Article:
Bittman address a topic—the welfare of restaurant and food workers—that, personally, I had never thought about before. In addition to discussing the federal minimum wage for tipped workers ($2.13), Bittman provides these sobering facts:
"Around one in eight jobs in the food industry provides a wage greater than 150 percent of the regional poverty level. More than three-quarters of the workers surveyed don’t receive health insurance from their employers. (Fifty-eight percent don’t have it at all; national health care, anyone?) More than half have worked while sick or suffered injuries or health problems on the job, and more than a third reported some form of wage theft in the previous week. Not year: week.And for those of us who care so deeply about sustainability as it relates to our food, water and land, why not a similar concern for people?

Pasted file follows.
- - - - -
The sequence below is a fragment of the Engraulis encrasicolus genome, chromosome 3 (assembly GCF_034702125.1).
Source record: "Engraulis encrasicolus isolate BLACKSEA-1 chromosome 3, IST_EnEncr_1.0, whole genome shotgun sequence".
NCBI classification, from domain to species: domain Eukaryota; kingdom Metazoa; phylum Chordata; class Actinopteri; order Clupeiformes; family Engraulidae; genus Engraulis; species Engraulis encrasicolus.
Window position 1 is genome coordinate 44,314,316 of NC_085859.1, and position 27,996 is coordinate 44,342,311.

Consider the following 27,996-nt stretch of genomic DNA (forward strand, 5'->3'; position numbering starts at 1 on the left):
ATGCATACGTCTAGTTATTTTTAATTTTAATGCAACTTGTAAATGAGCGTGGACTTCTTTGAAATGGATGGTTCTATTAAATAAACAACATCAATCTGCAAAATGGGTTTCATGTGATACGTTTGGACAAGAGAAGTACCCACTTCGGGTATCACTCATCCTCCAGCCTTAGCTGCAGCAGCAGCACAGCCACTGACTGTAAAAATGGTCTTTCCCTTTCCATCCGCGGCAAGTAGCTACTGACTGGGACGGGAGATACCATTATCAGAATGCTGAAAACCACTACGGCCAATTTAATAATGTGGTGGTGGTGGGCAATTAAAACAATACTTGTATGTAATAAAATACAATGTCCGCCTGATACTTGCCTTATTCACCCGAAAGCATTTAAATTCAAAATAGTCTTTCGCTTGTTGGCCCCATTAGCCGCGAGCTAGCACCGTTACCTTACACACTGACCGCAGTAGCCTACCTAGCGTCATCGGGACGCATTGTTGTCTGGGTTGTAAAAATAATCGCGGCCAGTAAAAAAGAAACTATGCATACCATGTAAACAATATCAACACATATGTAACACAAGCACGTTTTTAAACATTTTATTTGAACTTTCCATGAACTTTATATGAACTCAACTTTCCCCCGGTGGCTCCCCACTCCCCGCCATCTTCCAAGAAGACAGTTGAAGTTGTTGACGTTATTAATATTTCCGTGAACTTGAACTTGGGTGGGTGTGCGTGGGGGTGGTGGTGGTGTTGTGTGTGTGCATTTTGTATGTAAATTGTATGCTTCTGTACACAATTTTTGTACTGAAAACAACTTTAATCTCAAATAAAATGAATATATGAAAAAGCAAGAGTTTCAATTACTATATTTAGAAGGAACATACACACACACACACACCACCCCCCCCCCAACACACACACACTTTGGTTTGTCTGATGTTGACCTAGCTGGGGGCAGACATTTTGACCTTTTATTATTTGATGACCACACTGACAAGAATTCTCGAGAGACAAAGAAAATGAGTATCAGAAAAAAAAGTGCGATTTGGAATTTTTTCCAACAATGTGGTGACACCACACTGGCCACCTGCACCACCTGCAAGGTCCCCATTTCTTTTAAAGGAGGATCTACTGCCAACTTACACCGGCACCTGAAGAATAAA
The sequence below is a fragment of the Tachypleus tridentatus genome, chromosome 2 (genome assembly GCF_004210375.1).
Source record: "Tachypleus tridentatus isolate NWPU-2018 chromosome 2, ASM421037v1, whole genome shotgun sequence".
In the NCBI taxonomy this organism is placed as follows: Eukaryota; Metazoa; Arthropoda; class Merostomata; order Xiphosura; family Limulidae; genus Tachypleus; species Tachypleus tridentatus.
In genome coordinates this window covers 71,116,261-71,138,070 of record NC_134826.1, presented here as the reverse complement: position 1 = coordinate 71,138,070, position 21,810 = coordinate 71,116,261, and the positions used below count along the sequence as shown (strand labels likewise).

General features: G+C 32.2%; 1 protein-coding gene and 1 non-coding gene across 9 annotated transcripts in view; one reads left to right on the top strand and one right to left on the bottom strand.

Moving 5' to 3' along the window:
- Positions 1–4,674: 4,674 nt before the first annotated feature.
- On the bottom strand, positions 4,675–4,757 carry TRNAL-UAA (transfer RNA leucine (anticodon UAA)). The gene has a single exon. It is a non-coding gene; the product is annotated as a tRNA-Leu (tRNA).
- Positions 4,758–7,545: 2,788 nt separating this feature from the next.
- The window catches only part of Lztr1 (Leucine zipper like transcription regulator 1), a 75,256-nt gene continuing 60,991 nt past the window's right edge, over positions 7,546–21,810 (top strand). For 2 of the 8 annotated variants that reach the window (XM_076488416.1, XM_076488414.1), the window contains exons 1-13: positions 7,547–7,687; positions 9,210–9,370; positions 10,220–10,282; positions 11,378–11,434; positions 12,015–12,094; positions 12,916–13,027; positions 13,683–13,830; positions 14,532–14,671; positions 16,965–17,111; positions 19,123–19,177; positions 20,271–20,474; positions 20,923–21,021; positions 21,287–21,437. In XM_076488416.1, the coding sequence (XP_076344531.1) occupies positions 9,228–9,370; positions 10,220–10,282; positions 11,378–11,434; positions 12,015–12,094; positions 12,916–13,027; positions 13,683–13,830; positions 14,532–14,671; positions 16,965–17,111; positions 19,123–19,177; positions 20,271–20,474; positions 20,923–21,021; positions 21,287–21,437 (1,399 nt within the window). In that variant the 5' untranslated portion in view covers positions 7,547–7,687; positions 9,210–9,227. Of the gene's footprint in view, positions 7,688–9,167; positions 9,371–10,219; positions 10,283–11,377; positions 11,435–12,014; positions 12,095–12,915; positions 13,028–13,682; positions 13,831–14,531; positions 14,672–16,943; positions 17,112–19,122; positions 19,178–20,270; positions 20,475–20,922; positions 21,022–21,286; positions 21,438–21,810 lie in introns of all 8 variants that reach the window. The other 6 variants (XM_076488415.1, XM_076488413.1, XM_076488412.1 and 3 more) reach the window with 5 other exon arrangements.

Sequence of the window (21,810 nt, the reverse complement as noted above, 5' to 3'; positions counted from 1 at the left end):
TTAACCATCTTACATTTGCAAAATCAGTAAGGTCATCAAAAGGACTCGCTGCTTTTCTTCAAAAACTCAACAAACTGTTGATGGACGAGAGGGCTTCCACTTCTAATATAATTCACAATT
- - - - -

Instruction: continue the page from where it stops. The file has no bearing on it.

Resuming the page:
"There are societal considerations as well as moral ones: Food workers use public assistance programs (including, ironically, SNAP or food stamps), at higher rates than the rest of the United States work force. And not surprisingly, more than a third of workers use the emergency room for primary care, and 80 percent of them were unable to pay for it. These are tabs we all pick up."
"If you care about sustainability — the capacity to endure — it’s time to expand our definition to include workers. You can’t call food sustainable when it’s produced by people whose capacity to endure is challenged by poverty-level wages."I don't eat out much, but the next time I do I may be inclined to leave a bigger tip.
Click here to read "The 20 Million" in its entirety.